The llowdown on llocal llama rescue ranch
When you decide to adopt a furry companion, your first thought might be to check out the dogs and cats at a local shelter like Colorado Animal Rescue.
But if you’ve got the land for it, stop about halfway up Spring Valley Road at Llama Linda Ranch, a llama and alpaca rescue operation, and consider less conventional four-legged friends.
“People just enjoy llamas for pets because they’re kind of personable,” said Linda Hayes, who owns and operates the ranch. “They’re interesting, they’re curious, they’re fun to watch in the pasture. They do a lot of antics.”
In addition to being good, social pets, llamas are also frequently used for packing in this area. They can carry 50 or 60 pounds into the mountains, Hayes said. There’s also a show circuit, and their wool can be sold and woven into yarn to make clothes and rugs. Plus, they’re pretty easy to care for: Five llamas consume about as much food per day as one horse — which is good, because llamas should always live at least in pairs so they don’t get lonely.
Hayes became interested in llamas after a lifetime of working with horses, she said.
“I’d been doing horses all my life, and I always liked animals with a lot of fur,” she said. “So I’d always wanted llamas. I got two and then a third, and after that I realized they were so easy to handle — much easier than horses — so I just started getting more and more and started selling the babies.”
Hayes started her llama and alpaca rescue ranch in Texas in 1989. During the hot Texas summers, she would send her llamas to Colorado, where the climate is more comfortable for them. In 2000, she decided to move to her Glenwood Springs location permanently.
Currently, Llama Linda Ranch is home to 15 llamas, including Hayes’ own and animals that she boards. None of them are up for adoption right now.
But during the height of the recession, and during fires on the Front Range, Hayes played an important role in making sure llamas across Colorado had a good home.
“In 2008 when the economy was so bad, a lot of people just didn’t have the money to keep them,” she said. “And I got quite a few when they had the fires over by Denver a couple years ago. Some of those people just got wiped out, and they couldn’t build back. One farm had all wood fences, so all their fences were ruined, and the animals had some burn marks on their backs from where they couldn’t get them out in time.”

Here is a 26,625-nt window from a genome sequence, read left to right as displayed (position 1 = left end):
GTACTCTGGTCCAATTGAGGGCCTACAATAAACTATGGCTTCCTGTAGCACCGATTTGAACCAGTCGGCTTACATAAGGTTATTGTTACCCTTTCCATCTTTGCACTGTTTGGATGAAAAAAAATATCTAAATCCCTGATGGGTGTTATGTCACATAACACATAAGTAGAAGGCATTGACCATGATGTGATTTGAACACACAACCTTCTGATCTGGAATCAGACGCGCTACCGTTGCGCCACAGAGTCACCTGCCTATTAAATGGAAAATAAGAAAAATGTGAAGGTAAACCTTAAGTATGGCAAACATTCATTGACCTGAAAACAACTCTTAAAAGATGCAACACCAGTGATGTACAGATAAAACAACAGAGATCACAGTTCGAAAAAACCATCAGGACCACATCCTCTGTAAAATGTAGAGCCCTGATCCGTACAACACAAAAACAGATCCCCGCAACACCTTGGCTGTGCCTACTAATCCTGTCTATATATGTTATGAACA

For the most part, though, the llamas Hayes takes in are from people who have simply gotten too old to care for them anymore. (A llama lifespan is 20 to 30 years.)
“When we started out with llamas, they were really expensive because they were so rare,” she said. “So the people who were able to get them were usually people who were older, who had made their money in a career of some sort. And now those people are getting really old and moving off the ranch and going to a nursing home or a condominium. They can’t take care of them anymore.”
Every now and then, Hayes works with the Humane Society to take in llamas that have been abused or mistreated, but she said for the most part, the llamas at her ranch come from good owners whose circumstances have changed.
Hayes plays a part when needed in getting llamas to good homes.
“To be honest about it, what’s happening more than people adopting them is what we call rehomes,” she said. “That’s where someone will call me and say, ‘I’ve got two llamas I can no longer take care of. I just want a good home for them.’ And then somebody else calls and says, ‘I’d really like some llamas.’ And so I just put the two people together, and it’s up to the person that’s giving them up to check out the new person.”
Hayes said she invites people to come to the ranch to learn more about the llamas, especially if they’re considering adopting. But if you want a llama, you’d better act quickly: They’re becoming popular pets again.
“I’ve had two people this week call wanting llamas, and I don’t have any llamas to give,” Hayes said. “Now that the economy is getting better, people are keeping them or getting new ones, and they’re pretty hard to find. I’ve got a waiting list of people wanting llamas.”
Support Local Journalism
Support Local Journalism
Readers around Glenwood Springs and Garfield County make the Post Independent’s work possible. Your financial contribution supports our efforts to deliver quality, locally relevant journalism.
Now more than ever, your support is critical to help us keep our community informed about the evolving coronavirus pandemic and the impact it is having locally. Every contribution, however large or small, will make a difference.
Each donation will be used exclusively for the development and creation of increased news coverage.
Start a dialogue, stay on topic and be civil.
If you don't follow the rules, your comment may be deleted.
User Legend: Moderator Trusted User